Media reporting on the topic is in part contributing towards this trend as journalists tend to treat it as “a topic riven by uncertainty”, resulting in an overall message of inconsistency, researchers say.

This is further compounded by the continuing politicisation of climate change – as the topic falls down the media agenda, this encourages the view that it deserves a lower priority than economic problems, which are seen as more urgent.

The qualitative study of 100 participants, carried out by the Glasgow University Media Group and Chatham House, found that most respondents showed only a vague understanding of climate science.

The aim of the research was to examine specific triggers for changes in patterns of understanding and attitude – and the conditions under which these lead to changes in behaviour.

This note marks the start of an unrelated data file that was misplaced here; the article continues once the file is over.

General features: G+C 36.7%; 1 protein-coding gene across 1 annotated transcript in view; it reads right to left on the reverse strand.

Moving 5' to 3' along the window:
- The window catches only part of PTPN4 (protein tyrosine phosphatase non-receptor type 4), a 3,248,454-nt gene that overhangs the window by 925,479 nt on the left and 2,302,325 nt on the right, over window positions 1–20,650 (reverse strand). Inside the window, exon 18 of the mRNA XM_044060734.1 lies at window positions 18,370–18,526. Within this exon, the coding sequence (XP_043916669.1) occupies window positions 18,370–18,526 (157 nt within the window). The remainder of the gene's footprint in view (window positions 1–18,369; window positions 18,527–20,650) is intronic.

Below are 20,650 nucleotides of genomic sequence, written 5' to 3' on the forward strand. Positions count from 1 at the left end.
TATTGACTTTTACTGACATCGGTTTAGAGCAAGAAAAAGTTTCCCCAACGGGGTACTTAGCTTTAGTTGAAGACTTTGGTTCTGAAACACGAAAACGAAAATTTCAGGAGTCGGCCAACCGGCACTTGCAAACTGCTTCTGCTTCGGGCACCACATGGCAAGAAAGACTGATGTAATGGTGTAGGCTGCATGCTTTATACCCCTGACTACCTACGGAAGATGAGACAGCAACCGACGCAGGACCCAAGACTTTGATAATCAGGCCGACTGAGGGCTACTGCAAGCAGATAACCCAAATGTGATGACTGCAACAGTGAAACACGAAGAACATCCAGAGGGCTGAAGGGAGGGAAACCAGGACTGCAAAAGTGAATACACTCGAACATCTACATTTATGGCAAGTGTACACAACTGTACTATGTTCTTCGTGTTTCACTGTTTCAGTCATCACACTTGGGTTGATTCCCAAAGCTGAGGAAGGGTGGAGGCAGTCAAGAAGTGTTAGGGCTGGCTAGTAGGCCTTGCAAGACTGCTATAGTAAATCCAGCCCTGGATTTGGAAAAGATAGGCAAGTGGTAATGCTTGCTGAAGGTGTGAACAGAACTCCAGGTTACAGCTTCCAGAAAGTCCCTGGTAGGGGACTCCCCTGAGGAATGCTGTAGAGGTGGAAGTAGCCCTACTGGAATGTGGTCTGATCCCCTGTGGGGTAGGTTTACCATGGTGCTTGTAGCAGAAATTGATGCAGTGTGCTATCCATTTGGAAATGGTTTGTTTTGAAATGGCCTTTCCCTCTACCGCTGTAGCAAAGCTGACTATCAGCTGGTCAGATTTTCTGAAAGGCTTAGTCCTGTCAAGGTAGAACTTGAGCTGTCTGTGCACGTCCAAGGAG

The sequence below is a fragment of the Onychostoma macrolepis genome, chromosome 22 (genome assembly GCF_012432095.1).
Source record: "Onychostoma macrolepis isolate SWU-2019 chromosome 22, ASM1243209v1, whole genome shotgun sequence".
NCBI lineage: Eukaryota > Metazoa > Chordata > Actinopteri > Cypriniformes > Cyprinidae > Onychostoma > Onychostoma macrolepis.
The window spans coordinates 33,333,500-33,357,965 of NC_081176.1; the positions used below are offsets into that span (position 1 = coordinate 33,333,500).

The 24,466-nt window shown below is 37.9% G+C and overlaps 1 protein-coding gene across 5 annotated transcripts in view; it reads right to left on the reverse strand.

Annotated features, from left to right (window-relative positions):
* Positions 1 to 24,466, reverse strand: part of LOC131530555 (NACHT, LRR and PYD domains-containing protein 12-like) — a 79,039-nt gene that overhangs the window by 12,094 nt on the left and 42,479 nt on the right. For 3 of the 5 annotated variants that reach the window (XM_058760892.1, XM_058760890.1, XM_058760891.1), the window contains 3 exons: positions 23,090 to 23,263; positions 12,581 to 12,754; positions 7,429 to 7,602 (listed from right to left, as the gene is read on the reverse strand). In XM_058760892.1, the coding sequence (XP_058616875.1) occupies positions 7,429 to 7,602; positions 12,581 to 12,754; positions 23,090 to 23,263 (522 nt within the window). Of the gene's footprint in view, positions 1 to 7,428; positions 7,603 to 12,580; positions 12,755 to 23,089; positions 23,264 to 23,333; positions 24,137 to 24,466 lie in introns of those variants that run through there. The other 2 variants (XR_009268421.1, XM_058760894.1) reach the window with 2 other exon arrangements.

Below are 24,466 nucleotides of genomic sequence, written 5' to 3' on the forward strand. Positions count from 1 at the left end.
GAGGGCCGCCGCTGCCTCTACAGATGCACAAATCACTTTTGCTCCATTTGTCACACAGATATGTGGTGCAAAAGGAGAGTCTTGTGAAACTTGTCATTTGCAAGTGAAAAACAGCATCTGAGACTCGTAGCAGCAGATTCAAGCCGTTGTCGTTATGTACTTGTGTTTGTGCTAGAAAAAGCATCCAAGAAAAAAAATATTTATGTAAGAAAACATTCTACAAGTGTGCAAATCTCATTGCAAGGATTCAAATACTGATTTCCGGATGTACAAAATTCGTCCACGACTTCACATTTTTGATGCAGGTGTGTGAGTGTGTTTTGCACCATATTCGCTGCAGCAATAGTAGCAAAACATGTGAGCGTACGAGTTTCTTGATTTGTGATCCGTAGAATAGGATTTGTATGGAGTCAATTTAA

According to the authors of the study, the sample sizes were deliberately small as the purpose was not to collect data which would be generalised to whole populations.

“Instead the aim was to provide an insight into how beliefs are formed and the way in which opinions and behavioural commitments can be modified,” they stated.

Interestingly, the research also found that there was wide distrust of the UK’s energy companies, perhaps driven by low awareness of energy security issues.

Respondents failed to make the link with possible solutions like renewable technologies, which most agreed are currently not enough to meet the UK’s needs.

They also revealed widespread discontent with the thought of the UK depending on gas imports, coupled with a general belief that there are further exploitable reserves of gas in the North Sea.

Maxine Perella

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